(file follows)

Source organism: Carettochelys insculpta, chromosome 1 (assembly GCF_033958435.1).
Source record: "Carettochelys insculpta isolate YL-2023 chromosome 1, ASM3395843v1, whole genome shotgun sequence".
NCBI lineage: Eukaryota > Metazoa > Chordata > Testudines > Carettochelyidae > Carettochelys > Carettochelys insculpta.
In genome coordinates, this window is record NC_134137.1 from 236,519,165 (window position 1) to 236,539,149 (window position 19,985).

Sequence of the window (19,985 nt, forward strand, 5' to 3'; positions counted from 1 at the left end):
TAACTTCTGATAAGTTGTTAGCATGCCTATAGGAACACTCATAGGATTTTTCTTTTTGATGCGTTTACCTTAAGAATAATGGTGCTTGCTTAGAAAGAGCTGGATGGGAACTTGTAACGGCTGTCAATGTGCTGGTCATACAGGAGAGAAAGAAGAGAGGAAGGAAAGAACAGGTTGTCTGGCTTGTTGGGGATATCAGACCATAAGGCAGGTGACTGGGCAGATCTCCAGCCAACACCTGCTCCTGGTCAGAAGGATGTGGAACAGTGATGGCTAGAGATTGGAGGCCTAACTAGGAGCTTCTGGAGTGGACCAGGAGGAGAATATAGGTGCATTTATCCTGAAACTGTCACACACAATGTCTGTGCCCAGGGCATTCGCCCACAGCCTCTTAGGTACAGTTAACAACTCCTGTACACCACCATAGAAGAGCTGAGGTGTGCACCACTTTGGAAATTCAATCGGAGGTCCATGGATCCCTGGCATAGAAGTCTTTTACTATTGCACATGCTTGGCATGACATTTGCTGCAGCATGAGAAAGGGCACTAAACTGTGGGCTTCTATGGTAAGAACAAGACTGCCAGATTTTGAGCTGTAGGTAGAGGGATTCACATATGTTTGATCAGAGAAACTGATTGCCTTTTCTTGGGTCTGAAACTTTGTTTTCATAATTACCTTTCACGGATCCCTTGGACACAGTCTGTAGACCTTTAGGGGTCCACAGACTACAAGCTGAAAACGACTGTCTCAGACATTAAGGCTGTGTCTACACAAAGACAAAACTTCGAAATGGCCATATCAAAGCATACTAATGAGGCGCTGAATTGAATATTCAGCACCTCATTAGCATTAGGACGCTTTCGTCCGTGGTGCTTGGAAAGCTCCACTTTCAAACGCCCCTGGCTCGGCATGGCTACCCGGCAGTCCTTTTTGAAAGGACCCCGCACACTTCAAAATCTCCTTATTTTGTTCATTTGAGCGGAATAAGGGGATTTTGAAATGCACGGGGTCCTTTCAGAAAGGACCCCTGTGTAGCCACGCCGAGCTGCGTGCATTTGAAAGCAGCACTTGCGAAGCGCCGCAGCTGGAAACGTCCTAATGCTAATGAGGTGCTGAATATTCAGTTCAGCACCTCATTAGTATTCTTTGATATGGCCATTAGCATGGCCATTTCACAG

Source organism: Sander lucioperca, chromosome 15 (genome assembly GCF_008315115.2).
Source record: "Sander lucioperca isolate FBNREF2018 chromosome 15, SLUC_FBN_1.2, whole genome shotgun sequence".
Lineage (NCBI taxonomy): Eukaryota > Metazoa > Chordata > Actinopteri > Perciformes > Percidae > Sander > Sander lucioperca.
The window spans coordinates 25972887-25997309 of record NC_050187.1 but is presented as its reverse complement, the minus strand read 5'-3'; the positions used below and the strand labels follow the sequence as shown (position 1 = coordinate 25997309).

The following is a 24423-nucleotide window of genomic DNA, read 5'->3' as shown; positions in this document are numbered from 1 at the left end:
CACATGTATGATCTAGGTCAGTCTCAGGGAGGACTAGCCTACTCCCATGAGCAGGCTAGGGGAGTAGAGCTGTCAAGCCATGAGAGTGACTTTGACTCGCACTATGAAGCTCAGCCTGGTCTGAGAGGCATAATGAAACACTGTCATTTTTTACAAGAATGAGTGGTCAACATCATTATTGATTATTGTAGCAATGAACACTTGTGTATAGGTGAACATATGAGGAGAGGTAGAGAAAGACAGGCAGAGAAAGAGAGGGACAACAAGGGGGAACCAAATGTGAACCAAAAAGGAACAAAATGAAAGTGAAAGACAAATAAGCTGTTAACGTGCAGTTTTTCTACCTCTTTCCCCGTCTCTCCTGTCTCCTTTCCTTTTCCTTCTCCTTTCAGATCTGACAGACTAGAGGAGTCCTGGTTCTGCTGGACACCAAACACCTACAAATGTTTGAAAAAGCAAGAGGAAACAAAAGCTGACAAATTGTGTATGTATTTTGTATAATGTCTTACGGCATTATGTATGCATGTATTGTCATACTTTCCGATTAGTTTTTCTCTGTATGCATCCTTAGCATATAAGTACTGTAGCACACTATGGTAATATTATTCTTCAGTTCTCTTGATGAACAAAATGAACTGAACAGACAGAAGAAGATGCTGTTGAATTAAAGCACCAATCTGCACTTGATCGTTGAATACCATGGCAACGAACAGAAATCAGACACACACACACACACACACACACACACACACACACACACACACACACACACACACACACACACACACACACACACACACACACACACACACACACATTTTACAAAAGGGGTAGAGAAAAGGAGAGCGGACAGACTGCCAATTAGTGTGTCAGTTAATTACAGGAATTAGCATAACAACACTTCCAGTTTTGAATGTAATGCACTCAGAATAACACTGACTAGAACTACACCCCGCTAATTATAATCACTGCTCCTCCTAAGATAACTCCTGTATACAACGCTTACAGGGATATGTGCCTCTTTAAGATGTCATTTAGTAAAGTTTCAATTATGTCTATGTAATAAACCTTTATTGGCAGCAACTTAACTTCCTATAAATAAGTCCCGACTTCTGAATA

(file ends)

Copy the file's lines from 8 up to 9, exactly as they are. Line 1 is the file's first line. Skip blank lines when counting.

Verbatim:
Source record: "Sander lucioperca isolate FBNREF2018 chromosome 15, SLUC_FBN_1.2, whole genome shotgun sequence".
Lineage (NCBI taxonomy): Eukaryota > Metazoa > Chordata > Actinopteri > Perciformes > Percidae > Sander > Sander lucioperca.